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Last edited 11 Feb 2020
There are two basic types of reservoir:
- Open impounding reservoirs are for the catchment of 'crude' water.
- Service reservoirs are used in water distribution and should be enclosed for protection.
A similar type of structure, in terms of design and construction, liquid-retaining tanks which are generally used for industrial and public utility storage of liquid natural gas (LNG), oil products, and so on.
The principle of all open impounding reservoirs is the same, in that they consist of a dam across a valley to impound a natural stream of water. Typically they include overflow weirs, draw-off points and cut-off walling, or similar constructions, to intercept stray water which may flow beneath the dam. The water quality is improved by a treatment plant.
- The type (and temperature) of the liquid being stored.
- The size and shape of the tank.
- Whether it will be in or above the ground.
- The type of tank, i.e. open or closed, lined, unlined, and so on.
Open impounding reservoirs can be constructed from a range of materials, such as rock, earth, concrete or composites, depending on the reservoir size and earth type. An earthen embankment should have a watertight concrete face or a core of clay or concrete.
The geological conditions must be assessed, as this will determine the type of material to be used in constructing the tank or floor to prevent degradation, cracking, settlement or movement. Cracking can be controlled by the use of construction joints to accommodate movement. The type of cement used, its temperature during construction, and the wall dimensions will determine the spacing of the joints.
Rectangular tanks are commonly designed as simple slabs cantilevered from the floor. The corners restrain against deflection. Circular tanks can be designed as ring tension structures with ring reinforcement restricting the wall’s outward deflection, or as simple cantilever structures.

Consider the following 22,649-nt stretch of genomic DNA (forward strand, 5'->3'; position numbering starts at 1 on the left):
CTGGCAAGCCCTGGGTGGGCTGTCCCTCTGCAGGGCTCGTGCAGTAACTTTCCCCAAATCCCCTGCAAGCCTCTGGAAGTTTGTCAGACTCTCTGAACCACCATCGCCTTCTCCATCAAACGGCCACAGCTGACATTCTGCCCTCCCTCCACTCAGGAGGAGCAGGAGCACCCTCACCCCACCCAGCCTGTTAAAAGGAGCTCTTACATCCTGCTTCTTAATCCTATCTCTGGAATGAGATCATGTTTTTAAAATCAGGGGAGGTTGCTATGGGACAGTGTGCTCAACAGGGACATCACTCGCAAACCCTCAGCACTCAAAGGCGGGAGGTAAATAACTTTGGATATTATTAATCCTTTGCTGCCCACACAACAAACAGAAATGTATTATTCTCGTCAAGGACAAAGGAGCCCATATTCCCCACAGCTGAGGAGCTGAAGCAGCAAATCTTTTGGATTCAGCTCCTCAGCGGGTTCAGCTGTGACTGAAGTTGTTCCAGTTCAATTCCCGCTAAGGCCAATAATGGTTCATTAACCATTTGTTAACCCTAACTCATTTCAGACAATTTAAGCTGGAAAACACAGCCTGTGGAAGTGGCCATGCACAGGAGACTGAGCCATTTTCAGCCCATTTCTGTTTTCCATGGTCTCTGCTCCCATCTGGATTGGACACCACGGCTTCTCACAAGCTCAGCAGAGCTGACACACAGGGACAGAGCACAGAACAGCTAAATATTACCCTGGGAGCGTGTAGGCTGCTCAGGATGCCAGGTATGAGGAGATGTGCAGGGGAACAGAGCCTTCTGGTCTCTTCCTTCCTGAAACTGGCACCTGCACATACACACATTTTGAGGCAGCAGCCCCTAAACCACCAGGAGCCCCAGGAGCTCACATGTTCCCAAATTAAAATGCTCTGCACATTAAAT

Service reservoirs require the construction of a roof structure. Where the roof is to be connected to the top of the walls, they should be able to resist against pressures caused by the expansion of the roof slab. Examples of such measures include:
- A layer of compressible material, such as foamed plastic, placed between the tank walls and the ground.
- A roof slab rested on sliding joints made of bituminous material, stainless steel, multi-layer rubber, and so on.
- Cantilevered from columns, allowing roof and walls to move freely.
- Laying a floor in alternate bays or ‘chess-board’ squares, with intervals of a few days in between; however, while this can eliminate a lot of the primary cooling shrinkage it will not control the hardening shrinkage.
- Allowing the slab to move freely on a sliding layer of synthetic material with adequate expansion joints.
- Restraining the slab on a rough concrete sub-floor, restricting shrinkage cracks. Continuity is provided at the joints by rebar.
The most common linings are metal-lined tanks with concrete walls and floors. Excavation is undertaken, a concrete tank cast and a metal lining fixed. The metal lining is normally nickel-steel or aluminium alloy, as these are capable of withstanding temperatures of below -160ºC (the temperature at which natural gas liquefies).
- Protective linings designed to resist corrosion, which can be made of glass, acid-resisting asphalt, wax, lead, and other soft metals.
- ‘Sacrificial’ linings that do not resist corrosive action but can be renewed at certain periods when the tank is emptied. This is usually a cheap form of cover such as cement mortar rendering.
- Plastic sheeting.
- Renderings which contain a waterproofing additive.
- Geomembranes such as high and low-density polyethylene, Butyl, EPDM, PVC, and synthetic rubbers.
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